Of the Holy Scripture – Westminster 1:4

Today, Alicia & I attended the first class in a ten-week long class for prospective new members at Christ Presbyterian Church. Pastor Tom Stein gives the courses, which take place during the Sunday school hour, so that when people join the church, there won’t be any surprises in doctrine or practice. I’m glad that both my journey through the Westminster Confession of the Faith and the new members class at a Presbyterian church will be occurring concurrently.

Without further ado, I give you the fourth entry in the Westminster Confession of Faith series.

From the Confession

The authority of the Holy Scripture, for which it ought to be believed and obeyed, dependeth not upon the testimony of any man, or Church; but wholly upon God (who is truth itself) the author thereof: and therefore it is to be received because it is the Word of God.

Scriptural references

From the New King James Version

  • For this reason we also thank God without ceasing, because when you received the word of God which you heard from us, you welcomed it not as the word of men, but as it is in truth, the word of God, which also effectively works in you who believes. 1 Thessalonians 2:13
  • All Scripture is given by inspiration of God, and is profitable for doctrine, for reproof, for correction, for instruction in righteousness. 2 Timothy 3:16
  • And so we have the prophetic word confirmed, which you do well to heed as a light that shines in a dark place, until the day dawns and the morning star rises in your hearts; knowing this first, that no prophecy of Scripture is of any private interpretation, for prophecy never came by the will of man, but holy men of God spoke as they were moved by the Holy Spirit. 2 Peter 1:19-21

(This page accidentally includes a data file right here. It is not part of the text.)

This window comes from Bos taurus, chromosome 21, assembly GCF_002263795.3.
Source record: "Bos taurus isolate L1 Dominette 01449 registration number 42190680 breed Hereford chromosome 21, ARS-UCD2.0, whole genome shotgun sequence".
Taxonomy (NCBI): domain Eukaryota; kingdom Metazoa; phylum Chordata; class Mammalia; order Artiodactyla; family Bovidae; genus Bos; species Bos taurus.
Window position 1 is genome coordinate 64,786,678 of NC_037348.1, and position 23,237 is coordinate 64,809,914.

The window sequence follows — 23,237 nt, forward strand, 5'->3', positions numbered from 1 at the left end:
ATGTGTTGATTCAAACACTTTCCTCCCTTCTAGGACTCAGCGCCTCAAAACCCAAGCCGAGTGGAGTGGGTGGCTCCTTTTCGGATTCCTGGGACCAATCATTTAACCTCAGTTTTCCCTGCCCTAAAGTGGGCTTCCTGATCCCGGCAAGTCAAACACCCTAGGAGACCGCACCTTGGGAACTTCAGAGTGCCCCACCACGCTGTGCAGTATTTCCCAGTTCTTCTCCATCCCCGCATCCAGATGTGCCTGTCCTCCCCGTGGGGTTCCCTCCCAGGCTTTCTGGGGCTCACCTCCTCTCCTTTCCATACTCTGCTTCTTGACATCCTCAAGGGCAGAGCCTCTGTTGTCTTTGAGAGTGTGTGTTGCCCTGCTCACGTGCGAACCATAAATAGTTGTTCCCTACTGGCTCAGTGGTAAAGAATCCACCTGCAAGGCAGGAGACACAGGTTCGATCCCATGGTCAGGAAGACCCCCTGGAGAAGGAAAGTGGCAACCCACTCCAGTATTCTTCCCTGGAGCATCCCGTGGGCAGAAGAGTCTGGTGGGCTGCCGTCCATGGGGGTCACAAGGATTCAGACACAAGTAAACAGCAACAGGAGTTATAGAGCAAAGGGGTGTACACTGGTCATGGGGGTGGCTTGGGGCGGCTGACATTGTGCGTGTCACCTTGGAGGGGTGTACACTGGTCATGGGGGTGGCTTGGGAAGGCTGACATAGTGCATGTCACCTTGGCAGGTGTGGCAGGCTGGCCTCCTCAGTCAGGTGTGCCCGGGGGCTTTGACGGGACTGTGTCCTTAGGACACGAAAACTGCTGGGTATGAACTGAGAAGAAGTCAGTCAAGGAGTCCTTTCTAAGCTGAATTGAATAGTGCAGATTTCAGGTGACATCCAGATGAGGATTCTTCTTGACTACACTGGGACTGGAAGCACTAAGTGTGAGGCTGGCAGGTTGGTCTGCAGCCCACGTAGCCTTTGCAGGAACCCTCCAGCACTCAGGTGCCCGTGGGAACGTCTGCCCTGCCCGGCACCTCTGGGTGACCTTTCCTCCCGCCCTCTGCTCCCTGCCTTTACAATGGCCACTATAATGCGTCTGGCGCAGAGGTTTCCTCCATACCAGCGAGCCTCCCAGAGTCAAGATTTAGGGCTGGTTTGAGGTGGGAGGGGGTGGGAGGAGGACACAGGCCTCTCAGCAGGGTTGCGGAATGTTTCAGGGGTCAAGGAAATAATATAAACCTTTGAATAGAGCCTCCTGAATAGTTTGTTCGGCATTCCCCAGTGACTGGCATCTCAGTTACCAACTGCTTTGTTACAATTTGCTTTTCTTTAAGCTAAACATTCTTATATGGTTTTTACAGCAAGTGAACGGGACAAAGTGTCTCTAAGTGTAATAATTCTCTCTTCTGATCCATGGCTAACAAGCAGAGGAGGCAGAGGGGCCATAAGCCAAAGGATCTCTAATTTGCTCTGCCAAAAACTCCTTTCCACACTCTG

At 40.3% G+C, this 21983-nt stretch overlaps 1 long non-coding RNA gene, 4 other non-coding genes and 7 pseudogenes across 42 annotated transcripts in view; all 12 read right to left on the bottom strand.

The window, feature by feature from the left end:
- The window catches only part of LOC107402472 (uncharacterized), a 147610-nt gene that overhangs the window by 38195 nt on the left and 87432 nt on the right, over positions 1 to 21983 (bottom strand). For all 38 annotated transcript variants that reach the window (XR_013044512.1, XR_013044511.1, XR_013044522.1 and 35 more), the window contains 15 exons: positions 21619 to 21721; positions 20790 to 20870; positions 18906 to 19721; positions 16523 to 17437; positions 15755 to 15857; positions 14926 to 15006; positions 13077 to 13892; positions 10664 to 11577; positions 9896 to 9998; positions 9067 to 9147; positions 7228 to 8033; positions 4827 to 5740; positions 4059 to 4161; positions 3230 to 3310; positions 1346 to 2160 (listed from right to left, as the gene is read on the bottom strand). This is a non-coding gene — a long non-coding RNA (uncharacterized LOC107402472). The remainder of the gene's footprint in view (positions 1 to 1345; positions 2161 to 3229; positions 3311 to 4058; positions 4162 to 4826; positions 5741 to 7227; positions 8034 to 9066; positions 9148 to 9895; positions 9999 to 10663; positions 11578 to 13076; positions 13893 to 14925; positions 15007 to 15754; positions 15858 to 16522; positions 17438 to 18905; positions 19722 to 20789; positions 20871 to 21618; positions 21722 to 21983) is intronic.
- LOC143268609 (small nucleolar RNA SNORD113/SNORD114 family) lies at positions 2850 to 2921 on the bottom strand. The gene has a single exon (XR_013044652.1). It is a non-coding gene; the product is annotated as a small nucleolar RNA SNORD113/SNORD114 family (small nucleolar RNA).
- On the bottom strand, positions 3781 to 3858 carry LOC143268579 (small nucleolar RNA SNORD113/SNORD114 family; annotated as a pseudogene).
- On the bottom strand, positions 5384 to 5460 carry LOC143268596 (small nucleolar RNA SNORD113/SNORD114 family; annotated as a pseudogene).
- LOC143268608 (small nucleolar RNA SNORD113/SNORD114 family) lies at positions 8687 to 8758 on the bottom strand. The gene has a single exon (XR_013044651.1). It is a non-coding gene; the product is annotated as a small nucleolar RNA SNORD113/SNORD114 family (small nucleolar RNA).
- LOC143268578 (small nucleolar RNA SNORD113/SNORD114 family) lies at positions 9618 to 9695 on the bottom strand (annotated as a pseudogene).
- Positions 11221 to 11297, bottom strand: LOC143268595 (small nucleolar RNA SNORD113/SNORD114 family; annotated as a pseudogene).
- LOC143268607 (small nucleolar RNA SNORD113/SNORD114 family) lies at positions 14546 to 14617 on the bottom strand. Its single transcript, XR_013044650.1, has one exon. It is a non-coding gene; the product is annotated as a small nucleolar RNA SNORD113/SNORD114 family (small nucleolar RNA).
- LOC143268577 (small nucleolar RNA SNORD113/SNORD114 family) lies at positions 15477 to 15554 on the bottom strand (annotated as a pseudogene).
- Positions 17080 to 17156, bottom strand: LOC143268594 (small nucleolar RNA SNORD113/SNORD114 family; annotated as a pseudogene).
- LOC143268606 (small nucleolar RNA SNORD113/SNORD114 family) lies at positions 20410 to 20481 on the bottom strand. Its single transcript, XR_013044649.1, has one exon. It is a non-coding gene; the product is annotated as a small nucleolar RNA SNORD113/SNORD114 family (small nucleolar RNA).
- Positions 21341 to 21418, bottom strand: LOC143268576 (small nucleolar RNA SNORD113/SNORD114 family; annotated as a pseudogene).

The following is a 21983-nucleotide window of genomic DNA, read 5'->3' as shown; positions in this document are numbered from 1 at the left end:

• If we receive the witness of men, the witness of God is greater; for this is the witness of God which He has testified of His Son. 1 John 5:9


In this point of the Confession is contained a very important point. Please, do not miss it. In short, Scripture is authoritative because it is the Word of God.

Heed the words of the apostles Paul, Peter, and John in the verses cited above, and note carefully where the authority of Scripture is coming from.

They make no appeal to the character or appeal of the writer — Moses might have been a great leader, but the Scriptures he penned are authoritative only because as he penned them he was moved along by the Holy Spirit.

David may have been a highly respected ruler and stalwart of the faith (just ask Goliath!), but dare we ascribe spiritual authoritativeness to a murderous adulterer? Yet the Psalms he penned are to be regarded as authoritative not because of David but because of the God who inspired the writings.

No church is ever appealed to by the biblical writers. No institution can claim that the buck stops with them. Rather, we are to remember the fundamental author of the Scriptures: He who — far beyond simply being unable to tell a lie — is Truth itself, the Lord Jesus Christ.

Because of who He is we can trust and obey His Word.

Contrariwise, because the Scriptures do have as their author God Himself, it can be properly regarded that anything which speaks contrary to the Scriptures is not of God. A cursory look at the various philosophies and religions of the world yields the unsettling conclusion that the spirit of ungodliness is pervasive.

But to the Law and to the Testimony, let us be faithful.

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